Job cuts eyed at Bristol Elementary School

BRISTOL — A proposed Bristol Elementary School budget that would increase spending by 2.76 percent in the next fiscal year is drawing criticism from some faculty and staff who are concerned that it would cut several staff positions and hurt students.
The $4.9 million spending plan, which the school board tentatively signed off on last week, would curb costs in several areas, including by eliminating one faculty position and five non-special education support staff positions.
The supervisory union and school board tout the budget as a win for students and taxpayers, while some staff believe the board could formulate a budget that doesn’t call for layoffs.
Addison Northeast Supervisory Union Superintendent David Adams said the budget both preserves the quality of education at the school and lessens the tax burden for residents.
“This is a very responsible budget in that it minimizes the impact on property taxes at a time when we’re concerned about controlling that,” Adams said, adding that the 2.76 percent spending increase over the current fiscal year is in line with the rate of inflation.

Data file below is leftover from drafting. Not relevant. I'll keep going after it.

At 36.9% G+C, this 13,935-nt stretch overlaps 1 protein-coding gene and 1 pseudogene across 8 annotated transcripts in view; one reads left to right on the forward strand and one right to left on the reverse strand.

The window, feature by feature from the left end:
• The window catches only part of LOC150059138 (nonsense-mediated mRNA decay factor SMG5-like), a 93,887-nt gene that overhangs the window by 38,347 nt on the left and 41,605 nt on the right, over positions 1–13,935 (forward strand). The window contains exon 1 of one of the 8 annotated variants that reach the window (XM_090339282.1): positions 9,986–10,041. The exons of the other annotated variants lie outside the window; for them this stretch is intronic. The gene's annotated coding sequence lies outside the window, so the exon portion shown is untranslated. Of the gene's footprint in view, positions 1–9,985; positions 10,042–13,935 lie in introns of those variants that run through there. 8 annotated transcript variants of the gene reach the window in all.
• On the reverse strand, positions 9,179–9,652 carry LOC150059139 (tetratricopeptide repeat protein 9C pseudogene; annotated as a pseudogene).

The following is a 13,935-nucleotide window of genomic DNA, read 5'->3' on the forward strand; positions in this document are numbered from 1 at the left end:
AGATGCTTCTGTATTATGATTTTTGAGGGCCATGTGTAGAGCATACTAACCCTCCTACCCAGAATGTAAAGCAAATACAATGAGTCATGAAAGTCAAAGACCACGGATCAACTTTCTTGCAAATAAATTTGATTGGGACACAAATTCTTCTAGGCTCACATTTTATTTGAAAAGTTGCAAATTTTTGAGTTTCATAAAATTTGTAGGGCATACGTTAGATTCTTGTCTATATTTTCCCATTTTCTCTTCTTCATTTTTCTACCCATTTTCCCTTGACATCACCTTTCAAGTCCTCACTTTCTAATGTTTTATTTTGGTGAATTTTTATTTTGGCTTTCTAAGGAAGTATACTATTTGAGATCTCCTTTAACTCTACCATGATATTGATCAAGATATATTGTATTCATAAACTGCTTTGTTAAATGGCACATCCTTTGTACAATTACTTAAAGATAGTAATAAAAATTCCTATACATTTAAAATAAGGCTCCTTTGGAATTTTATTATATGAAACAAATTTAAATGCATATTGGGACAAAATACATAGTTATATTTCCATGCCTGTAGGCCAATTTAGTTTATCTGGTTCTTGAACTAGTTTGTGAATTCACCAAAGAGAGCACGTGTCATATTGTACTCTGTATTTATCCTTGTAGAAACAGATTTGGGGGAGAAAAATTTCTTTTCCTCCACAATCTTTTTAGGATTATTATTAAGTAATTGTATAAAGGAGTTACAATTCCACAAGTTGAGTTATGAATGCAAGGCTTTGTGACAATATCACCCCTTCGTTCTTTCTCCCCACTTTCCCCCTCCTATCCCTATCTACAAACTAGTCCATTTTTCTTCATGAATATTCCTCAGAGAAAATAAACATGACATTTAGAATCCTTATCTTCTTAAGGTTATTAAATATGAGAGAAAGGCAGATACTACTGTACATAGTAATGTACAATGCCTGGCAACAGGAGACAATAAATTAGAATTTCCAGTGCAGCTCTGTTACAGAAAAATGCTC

Adams said the proposed cuts are not a reflection of the competency of instructors, and that the recommendation to lay off employees is not one administrators take lightly.
“We’re very happy with the staff at the school, but we’ve found we can provide the same level of service with a smaller staff,” he said. “This is an appropriate time to look at our staffing, and make some difficult and important decisions.”
The staff cuts call for $98,398 less in spending for professional staff and $125,634 less for assistants, compared with the current budget.
Adams said he is pleased that this budget proposal, despite being larger than the spending plan for the current fiscal year, spends less per equalized pupil. That’s because the number of equalized pupils, a figure calculated by the state to determine how education funds are apportioned, increased by about four students at Bristol Elementary between last year and this year.